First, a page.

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The construction of Ford Village School was commissioned in 1860 by Louisa Anne, Marchioness of Waterford, the owner of Ford Estate. To aid the village children’s religious education, Louisa spent 21 years painting a series of huge watercolour murals of bible stories to adorn the walls, using her tenants as models. Despite being a Pre-Raphaelite artist of some repute her achievements, like those of so many other female artists, have been overlooked. Yet here in Ford she created something entirely unique; the only school in Britain to have its walls embellished with Pre-Raphaelite art. The building remained in use as a village school until 1957 and despite having as many as 134 local children in attendance in its heyday, the remarkable paintings somehow remained intact.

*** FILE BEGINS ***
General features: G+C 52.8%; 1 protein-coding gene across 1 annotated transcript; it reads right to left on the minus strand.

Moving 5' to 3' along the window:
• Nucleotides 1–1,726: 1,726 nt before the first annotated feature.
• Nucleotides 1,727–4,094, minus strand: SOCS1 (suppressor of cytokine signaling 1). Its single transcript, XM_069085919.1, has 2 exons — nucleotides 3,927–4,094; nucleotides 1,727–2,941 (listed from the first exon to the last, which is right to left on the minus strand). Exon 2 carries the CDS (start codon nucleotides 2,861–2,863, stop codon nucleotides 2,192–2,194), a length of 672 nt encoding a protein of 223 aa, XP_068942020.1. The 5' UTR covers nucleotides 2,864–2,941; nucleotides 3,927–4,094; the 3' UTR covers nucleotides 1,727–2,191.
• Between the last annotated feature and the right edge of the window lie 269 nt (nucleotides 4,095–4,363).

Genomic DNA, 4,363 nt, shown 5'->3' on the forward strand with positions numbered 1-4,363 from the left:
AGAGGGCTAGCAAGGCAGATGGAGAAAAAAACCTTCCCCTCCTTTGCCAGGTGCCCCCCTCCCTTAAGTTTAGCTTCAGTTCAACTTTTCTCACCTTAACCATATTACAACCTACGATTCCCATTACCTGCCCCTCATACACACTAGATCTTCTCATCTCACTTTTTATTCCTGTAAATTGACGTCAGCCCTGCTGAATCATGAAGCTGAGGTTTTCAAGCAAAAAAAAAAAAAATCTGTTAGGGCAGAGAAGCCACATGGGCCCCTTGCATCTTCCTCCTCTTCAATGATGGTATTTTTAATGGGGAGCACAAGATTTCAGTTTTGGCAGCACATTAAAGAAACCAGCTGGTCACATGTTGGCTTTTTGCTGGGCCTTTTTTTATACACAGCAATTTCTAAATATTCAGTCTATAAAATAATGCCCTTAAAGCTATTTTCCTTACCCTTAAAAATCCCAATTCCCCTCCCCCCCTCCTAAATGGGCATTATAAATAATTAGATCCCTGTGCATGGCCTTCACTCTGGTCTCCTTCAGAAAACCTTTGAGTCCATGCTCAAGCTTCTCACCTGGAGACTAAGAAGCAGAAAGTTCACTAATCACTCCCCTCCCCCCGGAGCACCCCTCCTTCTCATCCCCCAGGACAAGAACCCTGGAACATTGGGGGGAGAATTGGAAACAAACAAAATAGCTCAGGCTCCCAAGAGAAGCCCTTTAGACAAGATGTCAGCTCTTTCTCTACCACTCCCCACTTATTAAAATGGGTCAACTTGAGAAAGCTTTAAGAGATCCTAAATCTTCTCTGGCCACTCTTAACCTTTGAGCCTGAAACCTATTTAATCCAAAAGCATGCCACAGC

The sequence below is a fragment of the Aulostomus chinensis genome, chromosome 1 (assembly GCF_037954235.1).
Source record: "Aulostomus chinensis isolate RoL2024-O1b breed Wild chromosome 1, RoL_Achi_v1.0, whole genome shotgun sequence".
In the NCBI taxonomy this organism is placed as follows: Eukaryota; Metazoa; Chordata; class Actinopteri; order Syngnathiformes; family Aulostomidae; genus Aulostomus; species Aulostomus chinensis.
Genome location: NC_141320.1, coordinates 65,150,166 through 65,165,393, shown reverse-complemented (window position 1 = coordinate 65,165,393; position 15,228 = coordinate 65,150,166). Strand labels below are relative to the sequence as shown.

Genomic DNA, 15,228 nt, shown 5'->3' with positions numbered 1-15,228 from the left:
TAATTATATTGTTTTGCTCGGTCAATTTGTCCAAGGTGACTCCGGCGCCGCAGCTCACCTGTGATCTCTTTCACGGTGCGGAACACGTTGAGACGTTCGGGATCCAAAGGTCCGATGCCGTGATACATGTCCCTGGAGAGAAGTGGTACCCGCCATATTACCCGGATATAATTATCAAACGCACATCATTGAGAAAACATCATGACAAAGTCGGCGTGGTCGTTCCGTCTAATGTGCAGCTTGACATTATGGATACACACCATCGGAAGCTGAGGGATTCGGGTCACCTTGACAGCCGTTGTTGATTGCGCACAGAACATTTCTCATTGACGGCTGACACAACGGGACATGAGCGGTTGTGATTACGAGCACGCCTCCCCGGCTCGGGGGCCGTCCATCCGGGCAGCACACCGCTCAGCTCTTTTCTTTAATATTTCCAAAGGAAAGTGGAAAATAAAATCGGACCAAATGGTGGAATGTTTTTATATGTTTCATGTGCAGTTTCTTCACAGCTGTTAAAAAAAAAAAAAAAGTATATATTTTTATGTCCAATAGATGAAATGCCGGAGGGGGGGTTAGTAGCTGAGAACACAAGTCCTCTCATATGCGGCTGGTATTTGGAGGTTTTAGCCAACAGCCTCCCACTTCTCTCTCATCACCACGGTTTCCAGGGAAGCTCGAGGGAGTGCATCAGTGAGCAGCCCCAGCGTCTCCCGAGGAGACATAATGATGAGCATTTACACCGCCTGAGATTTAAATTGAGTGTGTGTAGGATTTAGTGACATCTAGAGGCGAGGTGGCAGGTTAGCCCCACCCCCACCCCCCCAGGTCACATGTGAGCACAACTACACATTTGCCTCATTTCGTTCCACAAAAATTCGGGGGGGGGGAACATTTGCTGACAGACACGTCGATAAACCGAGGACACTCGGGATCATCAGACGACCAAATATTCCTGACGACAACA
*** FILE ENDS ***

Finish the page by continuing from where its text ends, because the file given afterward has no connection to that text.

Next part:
Today, this former schoolroom is open to the public as the Lady Waterford Hall Museum and the exquisite paintings are carefully preserved. Here you can marvel at Lady Waterford’s astonishing feat, study her sketches and other paintings, learn about her life and how she developed Ford as a ‘model’ village. School furniture has also been preserved, so children can experience something of day-to-day life in a Victorian schoolroom, as well as following an unusual Lego trail.
No admission charge, donations gratefully received
Group rates: suggested donations £3 per person
Lady Waterford Hall open daily, 11:00-16:00, last admission 15.30. Closes at the end of the season on 31st October, 2021.